The short answer is no, you can't sue the Social Security Administration over a rude staffer. You should consult with an SS disability attorney about this overpayment issue, the sooner the better. Good luck.
There's no way to answer this question based on the facts you present. There is no law banning the employment of someone with a DUI, just as there is no law requiring it. This is strictly a policy matter for your prospective employer. If you have not hired an experienced criminal attorney, do so ASAP. Good luck.
I strongly urge you to consult an experienced personal injury attorney. You should not assume the insurance company will be fair to your son. I understand that a lot of people don't want to share a percentage of the settlement with an attorney and think they can do better by themselves, but that is rarely the case. Here's a little story. A few years ago, an acquaintance of mine was in an auto accident in which he suffered a broken arm. It was a bad break and he needed two surgeries, a plate and...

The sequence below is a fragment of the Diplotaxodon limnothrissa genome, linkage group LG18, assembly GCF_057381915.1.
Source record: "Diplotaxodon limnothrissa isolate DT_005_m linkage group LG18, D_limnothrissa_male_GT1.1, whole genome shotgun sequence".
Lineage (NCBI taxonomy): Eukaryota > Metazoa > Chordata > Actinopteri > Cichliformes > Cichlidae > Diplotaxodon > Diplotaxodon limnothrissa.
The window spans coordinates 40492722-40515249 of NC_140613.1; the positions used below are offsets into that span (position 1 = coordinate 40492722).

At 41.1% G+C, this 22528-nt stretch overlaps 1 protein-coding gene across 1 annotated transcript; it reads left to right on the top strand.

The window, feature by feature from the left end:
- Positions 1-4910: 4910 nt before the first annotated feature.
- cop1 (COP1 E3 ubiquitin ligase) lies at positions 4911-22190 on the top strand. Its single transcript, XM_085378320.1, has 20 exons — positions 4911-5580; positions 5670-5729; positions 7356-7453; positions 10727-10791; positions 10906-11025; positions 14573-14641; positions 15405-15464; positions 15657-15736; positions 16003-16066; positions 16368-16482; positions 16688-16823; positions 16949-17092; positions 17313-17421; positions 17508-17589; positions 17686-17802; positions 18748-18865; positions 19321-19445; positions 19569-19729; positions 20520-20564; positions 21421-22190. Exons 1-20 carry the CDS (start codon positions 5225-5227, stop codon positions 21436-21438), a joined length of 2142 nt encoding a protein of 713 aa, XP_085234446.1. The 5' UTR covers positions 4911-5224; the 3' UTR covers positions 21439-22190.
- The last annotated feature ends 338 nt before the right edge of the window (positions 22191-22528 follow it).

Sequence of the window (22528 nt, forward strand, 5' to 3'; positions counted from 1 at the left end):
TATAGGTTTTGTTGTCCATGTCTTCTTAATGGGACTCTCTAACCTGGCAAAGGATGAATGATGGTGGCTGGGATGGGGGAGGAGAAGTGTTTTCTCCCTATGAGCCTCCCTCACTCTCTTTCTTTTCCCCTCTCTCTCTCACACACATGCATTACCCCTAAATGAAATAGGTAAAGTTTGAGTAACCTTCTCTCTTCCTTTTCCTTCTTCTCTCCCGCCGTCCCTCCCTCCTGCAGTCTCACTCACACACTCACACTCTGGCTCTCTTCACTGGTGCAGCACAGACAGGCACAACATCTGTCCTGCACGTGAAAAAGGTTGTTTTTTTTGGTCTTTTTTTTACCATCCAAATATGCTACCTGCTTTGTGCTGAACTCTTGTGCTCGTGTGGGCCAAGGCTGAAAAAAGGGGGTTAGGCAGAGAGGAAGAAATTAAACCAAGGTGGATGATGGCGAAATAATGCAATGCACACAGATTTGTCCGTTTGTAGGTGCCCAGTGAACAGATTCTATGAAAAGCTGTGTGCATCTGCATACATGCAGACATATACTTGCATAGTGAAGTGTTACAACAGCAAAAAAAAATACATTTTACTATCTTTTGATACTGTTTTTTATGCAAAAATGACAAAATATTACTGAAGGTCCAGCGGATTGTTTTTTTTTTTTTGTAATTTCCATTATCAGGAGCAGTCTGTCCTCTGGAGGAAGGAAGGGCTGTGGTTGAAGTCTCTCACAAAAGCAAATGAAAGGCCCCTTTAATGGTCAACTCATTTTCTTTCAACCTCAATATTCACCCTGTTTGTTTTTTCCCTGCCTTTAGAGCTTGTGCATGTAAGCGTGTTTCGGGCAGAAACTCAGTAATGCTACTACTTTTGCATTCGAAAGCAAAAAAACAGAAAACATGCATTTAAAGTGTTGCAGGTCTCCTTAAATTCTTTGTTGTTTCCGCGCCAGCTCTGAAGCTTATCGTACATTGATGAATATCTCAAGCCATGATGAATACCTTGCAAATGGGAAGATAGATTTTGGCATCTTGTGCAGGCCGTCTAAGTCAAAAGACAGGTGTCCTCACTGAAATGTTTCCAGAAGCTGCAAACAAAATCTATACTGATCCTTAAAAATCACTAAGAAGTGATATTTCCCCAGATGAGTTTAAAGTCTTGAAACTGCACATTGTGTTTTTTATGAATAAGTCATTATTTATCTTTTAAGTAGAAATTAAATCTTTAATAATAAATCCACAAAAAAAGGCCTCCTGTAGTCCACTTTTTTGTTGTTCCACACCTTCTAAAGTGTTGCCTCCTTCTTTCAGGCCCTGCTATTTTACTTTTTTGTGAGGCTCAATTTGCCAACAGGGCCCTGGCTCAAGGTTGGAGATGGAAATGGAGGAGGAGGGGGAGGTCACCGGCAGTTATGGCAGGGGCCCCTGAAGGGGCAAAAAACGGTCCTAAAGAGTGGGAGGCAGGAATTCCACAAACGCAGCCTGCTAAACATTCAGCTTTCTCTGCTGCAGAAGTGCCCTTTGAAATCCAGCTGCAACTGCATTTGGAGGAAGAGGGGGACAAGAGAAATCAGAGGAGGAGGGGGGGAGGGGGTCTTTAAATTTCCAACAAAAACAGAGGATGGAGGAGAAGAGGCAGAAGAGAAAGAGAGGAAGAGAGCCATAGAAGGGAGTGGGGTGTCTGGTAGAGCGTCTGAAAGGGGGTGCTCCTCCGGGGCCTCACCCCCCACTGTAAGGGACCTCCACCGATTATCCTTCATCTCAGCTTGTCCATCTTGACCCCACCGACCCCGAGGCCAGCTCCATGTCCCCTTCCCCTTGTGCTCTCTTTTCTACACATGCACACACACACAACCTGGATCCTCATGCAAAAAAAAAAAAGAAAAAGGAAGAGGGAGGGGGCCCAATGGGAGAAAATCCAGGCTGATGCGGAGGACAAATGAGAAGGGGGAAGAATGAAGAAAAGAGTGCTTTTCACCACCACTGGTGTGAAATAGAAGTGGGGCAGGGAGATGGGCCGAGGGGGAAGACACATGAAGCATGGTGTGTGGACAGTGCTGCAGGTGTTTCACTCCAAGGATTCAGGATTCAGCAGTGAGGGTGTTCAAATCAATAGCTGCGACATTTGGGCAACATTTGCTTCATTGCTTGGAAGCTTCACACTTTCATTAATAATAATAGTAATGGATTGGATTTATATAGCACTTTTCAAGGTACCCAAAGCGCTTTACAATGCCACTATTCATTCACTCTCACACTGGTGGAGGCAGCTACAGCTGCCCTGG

No. You have 20 days to appeal a conviction in municipal court, so you are well out of time. You also need to have legal grounds to do so and changing your mind isn't one of them. Finally, there's a very good chance that you would spend more on the appeal in legal fees than you would gain from such an effort.
My colleagues have provided you good information. Let me address your issue about lawyers being intimidated with the prospect of going against a big law firm. As a general proposition, nobody cares about the size of the opponent if the case is strong enough. I've sued the IRS in an employment matter and have sued the state of New Jersey several times. The size of the target doesn't matter if you have a sharp enough arrow. Good luck.